The Daily Iowan

Turning emotion, into sound, into notes on the Iowa City Ped Mall

Local musician ‘Sax Man’ Eddie Raines shares his philosophy.

Contributed

Contributed

Philip Runia, Arts Reporter

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On frequent occasions, the sweet, smooth sounds of a saxophone can be heard throughout the Pedestrian Mall (provided people remember to remove their headphones). Since his move to Iowa City three years ago, busker Eddie Raines, 51, has treated downtown with his renditions of household tunes; we know him as “The Sax Man.”

His saxophone is a tenor and the color green, one of his favorites. It’s an intermediate model, nothing too flashy. He bought the green one recently after the repairs for his old one became too expensive. He has been playing the saxophone since the summer of ’86, when he decided to learn something besides the bass clarinet.

His clarinet was bought in his childhood, and, as a condition of the cost, he was sure as hell going to practice it, his mother said. The young Raines played the clarinet through high school, then decided to try the saxophone in college.

For Raines, Hagerstown, Maryland, is home, although the whole of the United States has been his stomping ground. Playing, busking, and giving private lessons, Raines has made his way from coast to coast, and nearly everywhere in between. Tucson and Tampa, California and New Mexico were stopovers; Oklahoma and Oregon were honorable mentions. Consistent with American tradition, Iowa holds the trophy for niceness in Raines’ eyes.

“I’ve played all over, but of everywhere, Iowa City is the best,” he said. “I love it here, I really do.”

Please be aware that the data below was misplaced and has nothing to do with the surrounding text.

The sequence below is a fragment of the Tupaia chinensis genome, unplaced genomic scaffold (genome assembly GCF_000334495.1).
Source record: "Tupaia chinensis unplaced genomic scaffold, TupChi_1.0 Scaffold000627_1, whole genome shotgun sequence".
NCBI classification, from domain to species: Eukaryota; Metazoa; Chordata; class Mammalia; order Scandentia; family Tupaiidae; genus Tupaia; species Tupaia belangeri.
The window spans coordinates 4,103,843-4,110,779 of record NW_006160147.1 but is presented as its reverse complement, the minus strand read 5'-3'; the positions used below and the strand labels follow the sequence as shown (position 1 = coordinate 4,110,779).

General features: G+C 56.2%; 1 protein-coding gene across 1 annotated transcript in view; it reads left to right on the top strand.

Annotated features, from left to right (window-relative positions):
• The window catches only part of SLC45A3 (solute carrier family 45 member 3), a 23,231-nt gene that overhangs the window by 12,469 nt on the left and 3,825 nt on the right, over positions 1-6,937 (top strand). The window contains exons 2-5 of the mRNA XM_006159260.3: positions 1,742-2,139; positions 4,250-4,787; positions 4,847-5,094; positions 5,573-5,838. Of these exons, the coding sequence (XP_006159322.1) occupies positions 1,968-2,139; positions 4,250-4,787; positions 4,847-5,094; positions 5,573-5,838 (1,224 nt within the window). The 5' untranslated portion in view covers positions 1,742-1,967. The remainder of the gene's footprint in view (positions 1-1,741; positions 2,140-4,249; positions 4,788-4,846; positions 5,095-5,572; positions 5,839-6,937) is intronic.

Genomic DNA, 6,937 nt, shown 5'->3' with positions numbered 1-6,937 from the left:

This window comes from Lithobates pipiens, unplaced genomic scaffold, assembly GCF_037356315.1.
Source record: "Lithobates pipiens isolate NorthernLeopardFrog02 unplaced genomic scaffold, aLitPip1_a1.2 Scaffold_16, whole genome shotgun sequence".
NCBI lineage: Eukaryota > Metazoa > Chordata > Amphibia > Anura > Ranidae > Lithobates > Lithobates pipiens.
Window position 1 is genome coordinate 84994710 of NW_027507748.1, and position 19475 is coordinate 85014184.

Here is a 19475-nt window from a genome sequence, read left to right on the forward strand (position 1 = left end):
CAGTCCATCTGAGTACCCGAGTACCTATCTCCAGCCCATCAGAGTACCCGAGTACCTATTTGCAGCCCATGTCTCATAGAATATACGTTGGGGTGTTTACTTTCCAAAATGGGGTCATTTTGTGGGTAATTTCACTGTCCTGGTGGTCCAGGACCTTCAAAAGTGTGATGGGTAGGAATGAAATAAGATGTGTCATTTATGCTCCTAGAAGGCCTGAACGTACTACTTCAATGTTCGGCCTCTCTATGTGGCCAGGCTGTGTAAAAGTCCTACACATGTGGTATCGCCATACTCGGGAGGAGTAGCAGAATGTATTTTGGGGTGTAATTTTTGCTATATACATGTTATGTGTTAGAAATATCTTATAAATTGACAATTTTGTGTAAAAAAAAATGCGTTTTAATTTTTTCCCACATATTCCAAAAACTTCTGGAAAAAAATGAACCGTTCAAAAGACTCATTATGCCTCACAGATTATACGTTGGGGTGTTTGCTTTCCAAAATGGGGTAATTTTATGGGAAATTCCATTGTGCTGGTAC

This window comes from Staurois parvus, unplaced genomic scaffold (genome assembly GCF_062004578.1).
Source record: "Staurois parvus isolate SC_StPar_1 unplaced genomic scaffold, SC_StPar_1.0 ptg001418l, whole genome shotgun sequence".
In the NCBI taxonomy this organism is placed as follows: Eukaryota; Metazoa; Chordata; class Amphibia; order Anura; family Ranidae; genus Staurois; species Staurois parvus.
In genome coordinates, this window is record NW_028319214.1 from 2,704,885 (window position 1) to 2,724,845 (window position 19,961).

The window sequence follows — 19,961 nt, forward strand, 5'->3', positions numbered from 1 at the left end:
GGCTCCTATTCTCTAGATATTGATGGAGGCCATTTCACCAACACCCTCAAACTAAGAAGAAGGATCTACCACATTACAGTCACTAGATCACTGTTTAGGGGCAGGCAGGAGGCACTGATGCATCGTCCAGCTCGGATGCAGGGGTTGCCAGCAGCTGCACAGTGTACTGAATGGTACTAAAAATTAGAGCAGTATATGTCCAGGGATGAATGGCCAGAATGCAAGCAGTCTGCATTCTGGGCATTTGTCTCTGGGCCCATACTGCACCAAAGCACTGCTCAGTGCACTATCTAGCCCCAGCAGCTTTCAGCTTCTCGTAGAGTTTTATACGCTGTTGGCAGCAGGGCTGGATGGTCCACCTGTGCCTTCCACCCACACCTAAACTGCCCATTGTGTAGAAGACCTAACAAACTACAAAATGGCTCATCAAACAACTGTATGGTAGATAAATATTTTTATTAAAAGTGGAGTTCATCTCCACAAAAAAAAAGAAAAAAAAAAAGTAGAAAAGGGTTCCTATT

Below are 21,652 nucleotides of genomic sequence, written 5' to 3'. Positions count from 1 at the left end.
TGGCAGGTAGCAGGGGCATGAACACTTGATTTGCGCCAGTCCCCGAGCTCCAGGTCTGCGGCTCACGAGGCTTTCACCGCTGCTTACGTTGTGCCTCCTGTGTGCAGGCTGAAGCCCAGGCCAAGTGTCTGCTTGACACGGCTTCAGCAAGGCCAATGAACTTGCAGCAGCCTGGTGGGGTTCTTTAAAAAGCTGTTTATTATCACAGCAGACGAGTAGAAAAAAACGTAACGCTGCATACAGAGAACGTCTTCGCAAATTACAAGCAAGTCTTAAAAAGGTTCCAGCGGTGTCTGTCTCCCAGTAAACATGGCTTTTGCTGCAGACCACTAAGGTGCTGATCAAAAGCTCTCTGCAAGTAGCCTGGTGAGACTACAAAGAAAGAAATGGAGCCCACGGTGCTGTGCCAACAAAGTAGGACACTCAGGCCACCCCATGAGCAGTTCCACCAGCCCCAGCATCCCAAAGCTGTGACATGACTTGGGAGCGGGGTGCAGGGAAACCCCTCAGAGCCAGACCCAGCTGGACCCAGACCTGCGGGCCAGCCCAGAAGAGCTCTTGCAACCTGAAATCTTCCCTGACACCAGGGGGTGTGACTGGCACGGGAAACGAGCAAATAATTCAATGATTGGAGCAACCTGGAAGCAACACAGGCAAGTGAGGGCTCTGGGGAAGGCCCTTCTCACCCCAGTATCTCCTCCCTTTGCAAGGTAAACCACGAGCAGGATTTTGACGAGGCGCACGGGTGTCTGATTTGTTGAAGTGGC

To gain practice and perhaps a spare buck along the way, he makes his way out to the public sometimes three, four times a week. The Ped Mall has the best acoustics for his instrument and the most people.

He tries to steer clear of the homeless, to give them space and respect so he isn’t cutting into loose dollars and change. He can be seen in a full suit or dressed down to a bohemian look; it just depends on the day. He favors playing the blues, but he will playfully riff and jam in between recognizable soft melodies, giving in to his rock ’n’ roll tendencies. Staying in Iowa City longer than any place besides Maryland, Raines’ joy and goal is in exchanging energy with spectators.

“Music is turning feelings into sound for me and turning sound into feelings for people listening,” he said.

In a different method of expression, Raines performed a personal essay on Sunday at the Englert for the event “This Is My Brave.” Speaking out in support of resources for mental health, Raines spread a message of love and support for those struggling with depression and other mental-health issues. Aside from his friends in the area, his greatest ally is his sax.

“I feel like I’ve lived about seven lives,” he said. “I’ve been in different places, jobs, ups and downs. It’s been a varied quality of life.”

Raines plans to continue playing on the Ped Mall, because it’s a good part of his day. He’s a working man; he doesn’t need to busk, but he does it for his love of music and of Iowa City.

If you miss his tunes while bopping to Beyoncé on the way to class, or always seem to miss him downtown, his musicianship can be found on YouTube: MrEdmundSax.

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